So there's no question that Emmerich's newest disaster film is a huge waste of money, talent, and time (158 minutes worth), but once you get past all that...is it possible to have fun watching 2012?
Sort of. Yes, the impressive action scenes get repetitive pretty quickly, but they are least impressively staged (except for a few shots where things are shaking and the whole thing looks a little like a Cecil B. Demille picture where big columns are about to collapse). I'll personally take this film over most of the summer's action flicks such as Wolverine, GI Joe, and (especially) Transformers II, which I think was described best by a critic who likened it to watching a kid playing with toys and making explosion noises. Emmerich, at least, follows two pretty standard formulas, and there's some pleasure in that if you're a fan of the formulas. The first, of course, is the disaster picture (a large cast of famous faces runs around yelling "Holy shit" and either dying or narrowly escaping from ridiculously improbable situations) and the other is the apocalypse picture (who deserves to be saved and where/how can the world start over?). Aside from Woody Harrelson (who seems to be having a great time as a grizzled mountain man DJ who drinks PBR and knows the truth about all government conspiracies) the cast is pretty much standard cardboard caricatures, which doesn't matter much if you're content with seeing California topple into the ocean and a tidal wave sweep over the Himalayas and a cruise ship rise up and slam into the White House. And most audiences are obviously plenty content, judging from the box-office numbers.
And here's one for Matthew and Beth (pretty much the only readers, anyway!):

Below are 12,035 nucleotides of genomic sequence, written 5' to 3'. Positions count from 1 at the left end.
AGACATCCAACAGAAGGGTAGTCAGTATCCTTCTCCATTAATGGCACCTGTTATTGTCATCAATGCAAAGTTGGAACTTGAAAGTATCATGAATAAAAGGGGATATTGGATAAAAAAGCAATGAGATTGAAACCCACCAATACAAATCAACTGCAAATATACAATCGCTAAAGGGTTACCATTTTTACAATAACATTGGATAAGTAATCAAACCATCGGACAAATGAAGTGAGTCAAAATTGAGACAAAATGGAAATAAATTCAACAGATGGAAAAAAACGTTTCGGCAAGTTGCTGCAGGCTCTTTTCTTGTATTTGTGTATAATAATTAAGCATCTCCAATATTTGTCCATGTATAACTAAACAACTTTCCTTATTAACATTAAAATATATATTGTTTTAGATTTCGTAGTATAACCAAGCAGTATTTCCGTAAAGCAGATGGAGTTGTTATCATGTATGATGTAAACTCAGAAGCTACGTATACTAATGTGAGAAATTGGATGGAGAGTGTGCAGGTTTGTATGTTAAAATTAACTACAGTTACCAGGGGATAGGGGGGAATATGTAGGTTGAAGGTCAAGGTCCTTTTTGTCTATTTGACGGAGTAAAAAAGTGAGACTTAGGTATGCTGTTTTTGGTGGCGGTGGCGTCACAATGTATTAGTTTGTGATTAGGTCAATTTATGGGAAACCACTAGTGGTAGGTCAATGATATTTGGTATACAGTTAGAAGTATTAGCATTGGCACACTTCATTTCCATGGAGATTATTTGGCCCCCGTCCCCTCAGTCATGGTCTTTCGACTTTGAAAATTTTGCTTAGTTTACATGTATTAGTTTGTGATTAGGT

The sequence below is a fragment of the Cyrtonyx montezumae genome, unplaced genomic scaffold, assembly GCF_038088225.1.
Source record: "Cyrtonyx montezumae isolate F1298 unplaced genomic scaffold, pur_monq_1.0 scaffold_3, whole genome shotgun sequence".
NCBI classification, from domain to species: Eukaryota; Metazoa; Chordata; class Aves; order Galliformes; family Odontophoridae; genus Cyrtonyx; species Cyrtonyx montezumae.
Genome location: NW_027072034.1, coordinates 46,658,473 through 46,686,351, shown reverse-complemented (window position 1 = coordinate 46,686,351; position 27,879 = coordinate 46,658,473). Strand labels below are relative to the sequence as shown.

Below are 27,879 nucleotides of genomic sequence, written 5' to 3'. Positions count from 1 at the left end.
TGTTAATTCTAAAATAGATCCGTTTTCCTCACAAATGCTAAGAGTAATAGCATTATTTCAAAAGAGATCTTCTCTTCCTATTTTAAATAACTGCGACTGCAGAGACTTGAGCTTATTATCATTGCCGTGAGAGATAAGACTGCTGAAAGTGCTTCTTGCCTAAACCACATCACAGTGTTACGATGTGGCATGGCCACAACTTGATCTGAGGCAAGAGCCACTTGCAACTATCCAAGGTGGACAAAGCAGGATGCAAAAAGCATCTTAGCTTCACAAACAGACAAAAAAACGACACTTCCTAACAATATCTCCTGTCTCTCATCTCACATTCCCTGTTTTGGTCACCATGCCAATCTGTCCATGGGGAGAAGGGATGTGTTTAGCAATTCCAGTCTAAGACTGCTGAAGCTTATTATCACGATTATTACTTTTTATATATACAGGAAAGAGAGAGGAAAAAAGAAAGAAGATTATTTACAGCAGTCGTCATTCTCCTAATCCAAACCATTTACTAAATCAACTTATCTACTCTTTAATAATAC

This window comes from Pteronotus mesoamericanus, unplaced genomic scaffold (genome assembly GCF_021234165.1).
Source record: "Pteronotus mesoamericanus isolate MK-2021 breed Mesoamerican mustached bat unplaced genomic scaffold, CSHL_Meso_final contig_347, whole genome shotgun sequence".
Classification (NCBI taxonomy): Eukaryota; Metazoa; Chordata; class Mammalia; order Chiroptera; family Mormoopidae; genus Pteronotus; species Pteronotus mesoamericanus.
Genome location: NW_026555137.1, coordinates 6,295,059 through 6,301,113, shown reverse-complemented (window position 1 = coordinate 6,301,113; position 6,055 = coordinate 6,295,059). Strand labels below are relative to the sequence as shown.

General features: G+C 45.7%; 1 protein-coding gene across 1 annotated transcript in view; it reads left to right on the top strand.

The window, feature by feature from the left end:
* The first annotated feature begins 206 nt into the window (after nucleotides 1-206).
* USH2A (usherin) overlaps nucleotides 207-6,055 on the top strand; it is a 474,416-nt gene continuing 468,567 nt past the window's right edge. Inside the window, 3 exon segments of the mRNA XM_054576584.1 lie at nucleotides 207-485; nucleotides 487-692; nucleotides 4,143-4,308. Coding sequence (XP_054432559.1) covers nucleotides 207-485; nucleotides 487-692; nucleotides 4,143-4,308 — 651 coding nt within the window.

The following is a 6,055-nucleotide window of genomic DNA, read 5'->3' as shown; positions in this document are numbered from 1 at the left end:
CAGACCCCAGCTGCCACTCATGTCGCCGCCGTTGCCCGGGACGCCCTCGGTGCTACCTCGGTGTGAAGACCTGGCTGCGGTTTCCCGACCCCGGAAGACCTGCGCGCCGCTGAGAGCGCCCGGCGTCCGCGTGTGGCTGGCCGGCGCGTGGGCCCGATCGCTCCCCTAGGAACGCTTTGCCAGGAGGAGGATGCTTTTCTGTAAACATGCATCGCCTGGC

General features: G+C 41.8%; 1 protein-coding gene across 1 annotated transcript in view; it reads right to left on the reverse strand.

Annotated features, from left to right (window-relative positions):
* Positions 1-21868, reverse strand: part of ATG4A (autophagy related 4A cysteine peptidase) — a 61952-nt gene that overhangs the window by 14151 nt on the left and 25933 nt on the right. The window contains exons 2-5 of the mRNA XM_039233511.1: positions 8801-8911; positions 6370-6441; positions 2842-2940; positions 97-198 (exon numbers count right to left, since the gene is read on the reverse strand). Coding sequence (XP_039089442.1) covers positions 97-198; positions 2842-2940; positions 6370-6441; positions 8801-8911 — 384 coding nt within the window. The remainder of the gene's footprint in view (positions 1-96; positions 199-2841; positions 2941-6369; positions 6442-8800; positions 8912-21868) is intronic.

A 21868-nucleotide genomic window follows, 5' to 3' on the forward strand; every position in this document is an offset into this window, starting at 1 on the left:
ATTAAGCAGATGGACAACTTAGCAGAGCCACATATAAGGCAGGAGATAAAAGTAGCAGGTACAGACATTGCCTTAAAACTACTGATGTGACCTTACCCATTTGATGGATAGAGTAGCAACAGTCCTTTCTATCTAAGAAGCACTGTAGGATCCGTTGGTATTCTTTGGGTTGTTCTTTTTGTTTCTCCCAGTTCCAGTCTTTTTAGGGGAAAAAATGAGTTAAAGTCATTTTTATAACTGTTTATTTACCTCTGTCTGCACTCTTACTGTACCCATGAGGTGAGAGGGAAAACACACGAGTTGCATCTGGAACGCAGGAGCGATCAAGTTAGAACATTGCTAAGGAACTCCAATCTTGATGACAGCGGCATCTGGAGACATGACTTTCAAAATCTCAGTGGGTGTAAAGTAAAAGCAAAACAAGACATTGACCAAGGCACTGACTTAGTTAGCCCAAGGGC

Lynn Shelton's Humpday is a clever indie-world response to the "bromance" genre. While Apatow and company's mainstream comedies aren't free to do much with whatever homosexual subtext they may possess for fear of alienating their often-fratty audiences, Shelton's festival-favorite can dig a little deeper. We see in the opening scene that Ben (Mark Duplass, of the Duplass Brothers, favorites of the "mumblecore" genre of films) is growing a little weary of married life: he and his wife consider having sex and then decide they're completely uninterested. When Ben's old friend Andrew, a wandering free-spirit artist, arrives in the middle of the night after a long absence, the old friends reconnect, and Shelton is interested in the sort of easy physical camaraderie (wrestling and hugs) that bond them together. Andrew invites Ben to a party full of artists (most of them bisexual) who mention an annual "art" contest sponsored by a local underground magazine that invites contestants to send in amateur pornographic videos of themselves. Drunk and stoned, Ben and Andrew decide that the idea of two straight guys boning would be amazing art. Once sober, they are leery but still determined to go through with it, and the film is probably at its best in this middle section where we begin to understand the characters, who have a surprising amount of depth. It's actually Andrew, the free spirit, who is the most uncomfortable with the idea. He's always wished he was "more gay," he explains. Ben sets out to convince his wife of the project's worth, and there's a sharply written scene between them where he accuses her of stifling "other aspects of his personality," assuming that she herself lacks similar desires for freedom, at which point she surprises him with her own complexity. Ben later confesses to Andrew a moment of homosexual longing in his youth (a very funny monologue involving a video clerk and a ten-part series on Frank Lloyd Wright). Many will argue that the film loses its nerve in the final third--once the art project is set to commence--and that the ending is a cop-out, but I'm not sure that's the case. It's pretty true to what we've learned about the characters by that point, which is quite a lot. Unlike the mainstream bromances, Shelton isn't going for easy punch lines. Though the film is often very funny, the humor grows out of the characters more than the situations, and the film is ultimately less interested in the project itself than in the reasoning behind it. Final verdict: Humpday is at least a dozen times better than Zach and Miri Make a Porno.